The Tiger’s Daughter

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This was the third and final book that was recommended by Tailored Book Recommendations (TBR).

O-Shizuka is the last member of her royal bloodline in the Hokkaran empire, and she is a fierce warrior empress who isn’t afraid to go against her family. Barsalayaa Shefali is an equally fierce member of the nomadic Qorin tribe who is a very accomplished mounted markswoman from a young age. O-Shizuka and Shefali’s parents were friends, and their daughters were raised together for many of their formative years, making the bond between the women very strong. As they came of age it became clear that demons were returning to their lands and threatening their people. O-Shizuka and Shefali believe that they can rid the world of the demon threat if they are fighting side by side, but the demons are not the only threat they will need to worry about.

This is a tough one! Give me an Asian-inspired fantasy any day, but this also promised a Lesbian romance! So, why didn’t I enjoy it? For one, the novel was mostly written in the form of a letter from Barsalayaa Shefali to O-Shizuka. From the start, we know that they grew up together, but they are now separated. The letter tells us why, but it is written in second person. I can imagine that some readers will dislike the fact that it is written in second person, but what bothered me more was that the letter recounts everything. If this were actually a letter to O-Shizuka, would Shefali really recount every instance of them together like this? Shefali’s perspective obviously would give O-Shizuka some insight into her lover’s mind all those years ago, but at times I felt that the amount of detail included in the letter would be redundant to O-Shizuka if she were indeed the reader.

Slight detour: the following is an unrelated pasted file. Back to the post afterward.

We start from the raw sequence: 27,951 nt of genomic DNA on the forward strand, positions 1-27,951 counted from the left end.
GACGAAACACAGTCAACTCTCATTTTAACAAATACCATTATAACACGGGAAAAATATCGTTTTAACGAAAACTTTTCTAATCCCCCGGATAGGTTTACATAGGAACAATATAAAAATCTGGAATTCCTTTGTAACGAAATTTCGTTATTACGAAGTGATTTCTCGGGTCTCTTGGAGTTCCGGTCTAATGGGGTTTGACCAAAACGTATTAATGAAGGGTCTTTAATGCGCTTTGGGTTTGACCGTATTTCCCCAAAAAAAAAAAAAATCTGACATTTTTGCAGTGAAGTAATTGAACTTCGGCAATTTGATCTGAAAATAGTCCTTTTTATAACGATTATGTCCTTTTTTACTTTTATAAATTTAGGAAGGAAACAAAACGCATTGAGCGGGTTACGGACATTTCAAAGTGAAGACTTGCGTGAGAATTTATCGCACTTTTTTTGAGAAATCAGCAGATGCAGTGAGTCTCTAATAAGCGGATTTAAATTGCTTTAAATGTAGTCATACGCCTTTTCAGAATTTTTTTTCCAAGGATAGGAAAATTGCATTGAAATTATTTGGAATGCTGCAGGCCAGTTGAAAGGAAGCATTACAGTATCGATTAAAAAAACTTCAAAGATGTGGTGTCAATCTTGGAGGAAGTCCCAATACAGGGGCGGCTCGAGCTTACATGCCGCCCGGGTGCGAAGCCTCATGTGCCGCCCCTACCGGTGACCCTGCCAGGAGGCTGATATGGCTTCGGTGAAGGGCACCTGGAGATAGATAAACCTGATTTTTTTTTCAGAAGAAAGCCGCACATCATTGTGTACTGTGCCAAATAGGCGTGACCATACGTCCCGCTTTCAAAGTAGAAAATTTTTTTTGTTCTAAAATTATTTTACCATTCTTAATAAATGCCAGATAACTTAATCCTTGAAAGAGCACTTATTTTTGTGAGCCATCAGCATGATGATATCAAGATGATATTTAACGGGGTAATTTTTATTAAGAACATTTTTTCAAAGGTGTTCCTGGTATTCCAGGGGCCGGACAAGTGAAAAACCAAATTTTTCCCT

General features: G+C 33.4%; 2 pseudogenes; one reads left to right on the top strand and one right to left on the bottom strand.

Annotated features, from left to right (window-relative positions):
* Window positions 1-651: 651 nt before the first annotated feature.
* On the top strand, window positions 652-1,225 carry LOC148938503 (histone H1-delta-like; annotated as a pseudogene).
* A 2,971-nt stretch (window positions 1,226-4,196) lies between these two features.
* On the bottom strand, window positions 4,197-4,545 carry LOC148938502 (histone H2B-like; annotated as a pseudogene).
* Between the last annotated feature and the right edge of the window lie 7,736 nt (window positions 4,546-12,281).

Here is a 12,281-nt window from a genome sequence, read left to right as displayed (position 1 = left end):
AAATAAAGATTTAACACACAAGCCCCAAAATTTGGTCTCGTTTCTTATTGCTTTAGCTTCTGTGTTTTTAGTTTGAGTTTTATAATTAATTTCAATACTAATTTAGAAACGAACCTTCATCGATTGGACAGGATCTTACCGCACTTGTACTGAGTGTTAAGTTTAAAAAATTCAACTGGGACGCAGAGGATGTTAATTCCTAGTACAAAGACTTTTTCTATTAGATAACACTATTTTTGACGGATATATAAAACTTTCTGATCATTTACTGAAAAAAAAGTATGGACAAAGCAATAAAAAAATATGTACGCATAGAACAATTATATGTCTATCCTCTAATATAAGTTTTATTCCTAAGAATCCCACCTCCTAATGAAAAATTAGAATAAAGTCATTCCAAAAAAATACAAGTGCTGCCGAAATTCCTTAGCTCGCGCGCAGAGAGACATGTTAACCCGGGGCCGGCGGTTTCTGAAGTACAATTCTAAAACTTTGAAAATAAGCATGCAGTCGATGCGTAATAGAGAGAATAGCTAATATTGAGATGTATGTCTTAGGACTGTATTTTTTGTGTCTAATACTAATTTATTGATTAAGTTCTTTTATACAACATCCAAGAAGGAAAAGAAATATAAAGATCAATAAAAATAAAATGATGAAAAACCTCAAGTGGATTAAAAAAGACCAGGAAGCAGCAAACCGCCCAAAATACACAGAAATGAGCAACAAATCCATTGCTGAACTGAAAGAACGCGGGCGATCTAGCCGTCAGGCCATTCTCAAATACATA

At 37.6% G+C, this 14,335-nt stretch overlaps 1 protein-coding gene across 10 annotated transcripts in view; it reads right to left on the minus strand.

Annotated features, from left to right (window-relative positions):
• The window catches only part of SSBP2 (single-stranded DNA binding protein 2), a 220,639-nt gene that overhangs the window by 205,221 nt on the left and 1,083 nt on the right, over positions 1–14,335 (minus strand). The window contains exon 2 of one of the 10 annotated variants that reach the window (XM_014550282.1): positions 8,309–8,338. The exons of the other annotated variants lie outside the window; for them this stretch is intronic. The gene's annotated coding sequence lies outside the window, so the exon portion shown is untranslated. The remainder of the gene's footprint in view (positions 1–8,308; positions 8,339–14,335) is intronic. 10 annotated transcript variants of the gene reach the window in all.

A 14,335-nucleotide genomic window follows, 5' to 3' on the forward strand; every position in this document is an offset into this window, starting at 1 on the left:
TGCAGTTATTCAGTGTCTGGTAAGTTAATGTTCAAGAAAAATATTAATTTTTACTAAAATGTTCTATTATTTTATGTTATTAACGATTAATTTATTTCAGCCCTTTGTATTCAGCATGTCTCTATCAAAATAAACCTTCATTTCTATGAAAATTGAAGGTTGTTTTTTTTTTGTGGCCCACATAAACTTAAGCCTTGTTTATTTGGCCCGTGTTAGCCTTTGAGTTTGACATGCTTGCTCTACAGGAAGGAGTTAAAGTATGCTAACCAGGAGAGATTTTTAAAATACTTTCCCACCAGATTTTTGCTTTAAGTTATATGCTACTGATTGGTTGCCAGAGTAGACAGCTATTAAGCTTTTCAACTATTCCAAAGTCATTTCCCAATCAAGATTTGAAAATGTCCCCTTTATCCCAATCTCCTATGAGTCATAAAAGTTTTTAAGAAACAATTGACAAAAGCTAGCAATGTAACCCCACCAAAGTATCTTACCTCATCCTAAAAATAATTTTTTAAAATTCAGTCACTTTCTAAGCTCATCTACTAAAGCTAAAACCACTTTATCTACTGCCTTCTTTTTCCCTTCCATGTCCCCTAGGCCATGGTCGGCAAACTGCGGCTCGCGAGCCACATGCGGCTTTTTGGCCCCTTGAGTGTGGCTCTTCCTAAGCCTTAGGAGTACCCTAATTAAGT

My other main issue was that the Asian influence wasn’t utilized in the best or most respectful way. However, I will let the top review on Goodreads that explains the cultural issues speak for itself. I am not from the cultures that the novel is inspired by, nor am I an expert myself, but from what little I do know, a few of the aspects mentioned in the linked review bothered me too. Maybe you feel differently? Feel free to comment on this post if so because I’d love to hear about more perspectives on this to educate myself better.

That aside, I did enjoy parts of this reading experience. I haven’t read a lot of epic fantasy that has had lesbian romances, and I actually liked the romance itself. It is clear that the warrior women are very committed to each other, and they are stronger, both mentally and physically, than many of the other characters give them credit for. Their romance is fiery and bold, and I loved that. Although, personally, I just prefer romance as a subplot in fantasy, so I wanted more of the fighting and demons in addition to the romance. I also enjoyed what we saw of the characters’ abilities in battle and in magic, but I just wanted to see more of it all! The magic isn’t well explained in the first book, but since this is a trilogy, there is a lot of room for development and growth of these aspects in the subsequent novels.

All that being said, I am not overly excited to read the second book in this series after finishing the first. The Tiger’s Daughter was just a three star read for me, but if you prefer more romance in your fantasy and don’t mind the somewhat epistolary format of the novel, you might enjoy this book more.

 

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